Fires scorch France and Spain as temperature-related deaths in European heat wave

Paris – Firefighters struggled on Sunday to control wildfires in France and Spain as Europe hit an unusually high peak a heat wave that officials link to an increase in the higher death rate.

Two huge fires that engulfed pine forests south of the city of Bordeaux in southwest France for six days have forced the evacuation of nearly 14,000 people, many of whom were set to spend their holidays at the camp.

In Spain, firefighters backed by the armed forces’ emergency brigades are trying to stamp out more than 30 fires in forests spread across the country. Spain’s national defense department said most of its firefighters had been deployed. Many areas are rugged, mountainous terrain, making it difficult for ground crew to reach.

There have been no fire deaths in France or Spain so far. A pilot was killed when a firefighter plane crashed in Portugal on Friday.

But as temperatures remain unusually high, heat-related deaths have increased.

A second heat wave in Spain has sustained high levels above 40 °C (104 °F) in many areas. According to Spain’s Carlos III Institute, which records temperature-related deaths daily, 237 deaths from July 10-14 were attributed to high temperatures. This was compared to 25 temperature-related deaths in the past five days.

A fire at La Teste-de-Buch off the Atlantic coast in France has forced 10,000 people to flee. The Gironde regional government said on Sunday that “the situation remains unfavorable” due to strong winds, coupled with hot and dry conditions, which have intensified overnight.

Members of the public observe a fire from La Teste-de-Buch in southwestern France on July 16, 2022.

GAIZKA IROZ/AFP via Getty Images

A second fire near the town of Landiras, south of a valley of Bordeaux vineyards, forced authorities to evacuate 4,100 people this week, including about 1,900 on Saturday. Officials said a two-kilometer (1.2-mile) stretch of white sand dumping one flank has been brought under control. However, another flank remains uncontrolled.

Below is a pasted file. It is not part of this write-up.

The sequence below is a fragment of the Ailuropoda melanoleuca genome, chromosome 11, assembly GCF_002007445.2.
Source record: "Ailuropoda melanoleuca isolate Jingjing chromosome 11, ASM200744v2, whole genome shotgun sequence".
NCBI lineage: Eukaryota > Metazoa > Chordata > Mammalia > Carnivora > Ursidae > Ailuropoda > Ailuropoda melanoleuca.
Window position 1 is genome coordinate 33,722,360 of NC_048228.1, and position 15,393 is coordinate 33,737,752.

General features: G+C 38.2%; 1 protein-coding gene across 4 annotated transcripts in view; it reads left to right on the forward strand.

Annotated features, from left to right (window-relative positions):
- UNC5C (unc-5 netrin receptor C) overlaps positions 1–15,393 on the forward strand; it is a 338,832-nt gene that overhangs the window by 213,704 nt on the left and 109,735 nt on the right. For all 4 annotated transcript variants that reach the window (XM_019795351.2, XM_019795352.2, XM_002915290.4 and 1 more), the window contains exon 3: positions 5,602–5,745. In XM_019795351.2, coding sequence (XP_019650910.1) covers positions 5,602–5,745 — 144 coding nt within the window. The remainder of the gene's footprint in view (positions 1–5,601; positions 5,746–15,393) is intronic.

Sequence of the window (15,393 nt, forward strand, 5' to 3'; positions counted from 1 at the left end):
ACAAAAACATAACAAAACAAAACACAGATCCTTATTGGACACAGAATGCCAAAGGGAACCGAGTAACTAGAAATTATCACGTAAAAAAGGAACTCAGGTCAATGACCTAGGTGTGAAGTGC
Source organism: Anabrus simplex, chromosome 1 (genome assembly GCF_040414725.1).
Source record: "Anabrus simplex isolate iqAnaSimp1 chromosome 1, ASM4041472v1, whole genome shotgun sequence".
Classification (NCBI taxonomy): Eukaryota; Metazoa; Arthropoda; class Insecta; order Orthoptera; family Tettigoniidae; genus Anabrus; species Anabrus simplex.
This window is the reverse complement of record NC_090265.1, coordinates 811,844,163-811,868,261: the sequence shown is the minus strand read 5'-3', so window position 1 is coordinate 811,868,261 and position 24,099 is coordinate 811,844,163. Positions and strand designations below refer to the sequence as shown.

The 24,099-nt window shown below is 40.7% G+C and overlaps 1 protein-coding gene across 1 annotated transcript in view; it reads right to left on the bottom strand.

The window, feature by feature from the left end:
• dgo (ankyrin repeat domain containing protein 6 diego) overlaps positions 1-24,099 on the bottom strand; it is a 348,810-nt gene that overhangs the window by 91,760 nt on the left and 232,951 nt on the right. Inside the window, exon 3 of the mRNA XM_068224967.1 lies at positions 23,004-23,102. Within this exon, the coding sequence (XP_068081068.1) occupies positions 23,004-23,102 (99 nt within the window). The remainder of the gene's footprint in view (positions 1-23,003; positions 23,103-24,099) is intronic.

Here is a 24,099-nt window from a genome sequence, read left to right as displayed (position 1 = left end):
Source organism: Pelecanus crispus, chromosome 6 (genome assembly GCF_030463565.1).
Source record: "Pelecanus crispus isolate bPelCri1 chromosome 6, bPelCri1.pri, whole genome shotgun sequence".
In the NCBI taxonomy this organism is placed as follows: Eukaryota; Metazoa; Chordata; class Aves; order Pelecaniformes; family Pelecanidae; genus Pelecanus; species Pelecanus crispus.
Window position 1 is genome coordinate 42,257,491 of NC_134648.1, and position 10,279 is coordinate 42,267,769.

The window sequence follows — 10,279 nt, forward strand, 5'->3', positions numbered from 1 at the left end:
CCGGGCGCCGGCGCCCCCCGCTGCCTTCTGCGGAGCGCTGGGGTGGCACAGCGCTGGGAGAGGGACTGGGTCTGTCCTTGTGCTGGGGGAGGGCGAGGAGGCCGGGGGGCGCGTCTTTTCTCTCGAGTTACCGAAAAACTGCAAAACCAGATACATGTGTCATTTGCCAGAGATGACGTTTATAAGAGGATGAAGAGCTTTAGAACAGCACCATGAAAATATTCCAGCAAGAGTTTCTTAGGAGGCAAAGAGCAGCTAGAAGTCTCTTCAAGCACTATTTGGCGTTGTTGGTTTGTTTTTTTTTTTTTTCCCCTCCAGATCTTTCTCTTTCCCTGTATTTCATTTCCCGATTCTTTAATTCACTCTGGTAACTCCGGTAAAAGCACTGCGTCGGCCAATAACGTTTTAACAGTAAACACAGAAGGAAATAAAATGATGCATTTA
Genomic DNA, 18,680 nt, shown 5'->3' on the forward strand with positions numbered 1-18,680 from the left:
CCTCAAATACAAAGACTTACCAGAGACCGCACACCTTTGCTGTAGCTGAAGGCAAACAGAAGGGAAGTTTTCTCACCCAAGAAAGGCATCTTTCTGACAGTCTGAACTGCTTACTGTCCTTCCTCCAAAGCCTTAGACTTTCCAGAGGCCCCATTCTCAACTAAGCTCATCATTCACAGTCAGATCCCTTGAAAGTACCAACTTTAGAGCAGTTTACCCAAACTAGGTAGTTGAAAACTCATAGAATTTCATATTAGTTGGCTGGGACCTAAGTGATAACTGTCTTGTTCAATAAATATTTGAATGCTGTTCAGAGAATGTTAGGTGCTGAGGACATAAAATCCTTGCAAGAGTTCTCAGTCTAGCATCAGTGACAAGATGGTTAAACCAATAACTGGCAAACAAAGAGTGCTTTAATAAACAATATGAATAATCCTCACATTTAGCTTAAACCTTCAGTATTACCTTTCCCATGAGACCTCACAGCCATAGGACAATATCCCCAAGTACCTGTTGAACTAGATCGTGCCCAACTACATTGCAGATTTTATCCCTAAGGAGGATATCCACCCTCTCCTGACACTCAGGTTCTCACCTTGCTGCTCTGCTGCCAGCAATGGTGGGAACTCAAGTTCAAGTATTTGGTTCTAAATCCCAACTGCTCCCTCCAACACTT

Some of the most worrying blazes in Spain are concentrated in the western regions of Extremadura and Castilla y León. Interior Minister Fernando Grande-Marlasca announced a joint command that would coordinate efforts to fight active fires in the surrounding areas.

Firefighters have not been able to stop the fire near the town of Casares that threatens Monfrague National Park and has prevented 200 people from returning to their homes.

Another fire in southern Spain near the city of Málaga has forced the evacuation of 2,500 people. There are more fires near the central city of vila in north-west Galicia, among other areas.

Hungary, Croatia and the Greek island of Crete have also battled wildfires this week, as have happened in Morocco and California.

Scorching temperatures have reached the north of Britain, where its weather agency has issued its first “red warning” of extreme heat for Monday and Tuesday, when temperatures in southern England could reach 40 °C (104 F) for the first time. Is. ,

It will still be relatively tolerable compared to the 47 C (117 F) recorded in Portugal’s northern city of Pinhao on Wednesday, setting a new national record.

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